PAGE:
A FOOD FOR FAMINE

HEBRAIC HEALING . . .

This growing season, the Most High had set in my spirit to grow lots of giant sunflowers. So, I planted some. I didn’t mind; my oldest grandson loves sunflower seeds, and I find their flower blooms to be most beautiful. But what I didn’t know (and just recently learned), sunflower seeds are considered a prized food for famine. Wow—that’s hearty AND beautiful!

Just learning this simple truth has encouraged me to plant more sunflower seeds in every nook and cranny of my yard that can soak up direct sunlight. Here’s the rundown on the facts:

  • Sunflower seeds are a great source of Vitamin D! (We NEED our D!)
  • Its protein content is higher than what can be found in meat, eggs, and cheese.
  • Its high mineral content is tops for excellent bones and teeth. Sunflower seeds contain a high concentration of calcium, magnesium, silicon, fluorine, and phosphorus.
  • Sunflowers contain all the essential nutrients for life. So, in a case of famine, you can survive on them alone for very long time. (Stock up!)

As for me, I’m growing much and buying lots. And I won’t be too enamored to keep the birds away during this year’s harvest, when I lay the flower heads out to dry. Ahhh, the glorious birds. I love watching them.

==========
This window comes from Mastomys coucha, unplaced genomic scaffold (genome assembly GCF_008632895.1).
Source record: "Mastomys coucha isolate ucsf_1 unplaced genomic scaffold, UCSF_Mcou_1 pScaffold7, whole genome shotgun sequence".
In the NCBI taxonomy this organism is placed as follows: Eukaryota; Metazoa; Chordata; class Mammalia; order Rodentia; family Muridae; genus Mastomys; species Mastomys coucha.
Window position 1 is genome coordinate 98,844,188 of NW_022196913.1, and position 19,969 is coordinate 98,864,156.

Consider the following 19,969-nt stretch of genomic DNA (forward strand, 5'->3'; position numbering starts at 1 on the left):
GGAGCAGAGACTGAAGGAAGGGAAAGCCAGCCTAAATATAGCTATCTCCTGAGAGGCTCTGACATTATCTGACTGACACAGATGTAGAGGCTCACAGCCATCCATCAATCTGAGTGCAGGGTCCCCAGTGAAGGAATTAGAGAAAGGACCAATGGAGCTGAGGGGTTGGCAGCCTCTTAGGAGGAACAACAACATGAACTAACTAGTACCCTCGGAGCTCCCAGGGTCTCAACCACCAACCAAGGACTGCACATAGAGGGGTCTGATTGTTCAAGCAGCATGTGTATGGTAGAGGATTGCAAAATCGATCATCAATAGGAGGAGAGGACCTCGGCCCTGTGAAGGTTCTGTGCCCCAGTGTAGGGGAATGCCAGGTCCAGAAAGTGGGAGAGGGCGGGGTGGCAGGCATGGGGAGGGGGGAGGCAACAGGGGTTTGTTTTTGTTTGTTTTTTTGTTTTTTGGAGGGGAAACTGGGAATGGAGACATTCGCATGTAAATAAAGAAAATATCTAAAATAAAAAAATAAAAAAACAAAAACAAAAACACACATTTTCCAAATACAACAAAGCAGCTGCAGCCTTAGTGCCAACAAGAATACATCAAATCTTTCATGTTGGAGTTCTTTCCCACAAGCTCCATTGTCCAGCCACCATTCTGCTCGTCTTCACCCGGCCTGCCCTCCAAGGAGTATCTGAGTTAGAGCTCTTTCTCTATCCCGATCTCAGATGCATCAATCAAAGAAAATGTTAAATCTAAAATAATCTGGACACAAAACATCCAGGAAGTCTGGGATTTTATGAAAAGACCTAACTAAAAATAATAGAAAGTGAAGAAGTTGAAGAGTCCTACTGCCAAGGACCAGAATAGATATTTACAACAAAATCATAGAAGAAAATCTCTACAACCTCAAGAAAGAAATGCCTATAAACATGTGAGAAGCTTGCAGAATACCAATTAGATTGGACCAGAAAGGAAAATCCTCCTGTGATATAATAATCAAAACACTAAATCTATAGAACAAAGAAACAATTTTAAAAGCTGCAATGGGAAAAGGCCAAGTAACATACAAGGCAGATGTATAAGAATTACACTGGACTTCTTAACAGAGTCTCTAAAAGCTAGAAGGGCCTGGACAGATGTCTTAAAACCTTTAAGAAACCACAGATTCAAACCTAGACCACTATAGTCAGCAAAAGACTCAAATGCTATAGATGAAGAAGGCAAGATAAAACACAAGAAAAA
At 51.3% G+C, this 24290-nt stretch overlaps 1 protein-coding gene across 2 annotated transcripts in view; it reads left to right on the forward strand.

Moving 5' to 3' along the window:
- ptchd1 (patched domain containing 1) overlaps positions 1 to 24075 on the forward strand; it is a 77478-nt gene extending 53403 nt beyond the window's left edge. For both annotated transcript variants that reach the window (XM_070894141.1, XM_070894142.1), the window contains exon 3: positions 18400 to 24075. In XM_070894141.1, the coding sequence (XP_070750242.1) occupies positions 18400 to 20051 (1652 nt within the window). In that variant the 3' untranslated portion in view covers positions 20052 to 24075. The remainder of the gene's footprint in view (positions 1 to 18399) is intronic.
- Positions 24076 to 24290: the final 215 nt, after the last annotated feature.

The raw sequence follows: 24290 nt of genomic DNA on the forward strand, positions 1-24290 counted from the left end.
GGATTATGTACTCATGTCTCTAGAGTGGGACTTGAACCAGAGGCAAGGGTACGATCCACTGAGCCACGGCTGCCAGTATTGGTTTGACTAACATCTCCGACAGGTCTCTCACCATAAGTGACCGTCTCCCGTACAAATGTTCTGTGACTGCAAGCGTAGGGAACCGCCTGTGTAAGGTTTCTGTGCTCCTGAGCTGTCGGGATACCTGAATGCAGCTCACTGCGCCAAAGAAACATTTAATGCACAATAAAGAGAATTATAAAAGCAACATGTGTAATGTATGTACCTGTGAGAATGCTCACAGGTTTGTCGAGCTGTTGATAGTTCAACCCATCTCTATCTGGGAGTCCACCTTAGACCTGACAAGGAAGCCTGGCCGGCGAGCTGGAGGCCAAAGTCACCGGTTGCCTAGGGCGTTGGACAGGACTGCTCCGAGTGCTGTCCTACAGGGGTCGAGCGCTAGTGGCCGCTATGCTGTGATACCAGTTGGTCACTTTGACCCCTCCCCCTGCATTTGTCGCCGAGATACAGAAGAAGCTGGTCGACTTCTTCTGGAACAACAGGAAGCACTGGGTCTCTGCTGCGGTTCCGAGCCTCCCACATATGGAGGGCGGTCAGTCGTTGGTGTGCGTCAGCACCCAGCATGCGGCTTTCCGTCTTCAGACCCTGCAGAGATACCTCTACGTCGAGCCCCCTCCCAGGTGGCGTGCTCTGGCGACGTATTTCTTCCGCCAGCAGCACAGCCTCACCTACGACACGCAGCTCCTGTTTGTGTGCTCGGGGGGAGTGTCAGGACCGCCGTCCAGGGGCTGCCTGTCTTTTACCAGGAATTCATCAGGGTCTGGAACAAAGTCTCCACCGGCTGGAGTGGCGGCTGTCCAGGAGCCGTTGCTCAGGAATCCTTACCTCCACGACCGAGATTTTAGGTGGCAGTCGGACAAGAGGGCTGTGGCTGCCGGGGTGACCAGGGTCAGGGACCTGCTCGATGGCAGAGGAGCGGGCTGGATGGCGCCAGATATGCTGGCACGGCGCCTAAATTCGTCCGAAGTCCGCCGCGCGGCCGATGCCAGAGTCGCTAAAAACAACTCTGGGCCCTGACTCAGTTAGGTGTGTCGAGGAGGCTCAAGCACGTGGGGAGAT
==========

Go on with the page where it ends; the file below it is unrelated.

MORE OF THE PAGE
Photo by Pixabay

Unfortunately, last year (while I was visiting over my daughter’s house and waiting for her return), my bird watching antics got the best of me. I watched a whole afternoon as beautiful birds flew into her yard and flew away—I even took a video and sent it to her, until she brought to my attention that they were devouring all of her lovely blueberries—!!! (“You didn’t try to shoo them away!?” she asked, bewildered.)

By the time I took notice, they had eaten her blueberry bushes, clean to the stem. I was so embarrassed. I cry and laugh about this with her often, as we survey each other’s gardens. Today, I look upon her fruitful bearings, weighed down with wonderfully growing possibilities, and I laugh to myself.

Her blueberry patch is now expertly netted to ward off prying claws and pesty beaks. It is a new growing season, and this year her bushels are sure to be guarded and full, without the need or help from her silly mom—Thank You YAH! (Hahaha!)

I imagine I will have to invest in some of that netting for my garden, too. Hmmm . . . I think I’ll plant some more sunflower seeds while I’m at it.

Until Soon!

(Cover Photo by Pixabay)

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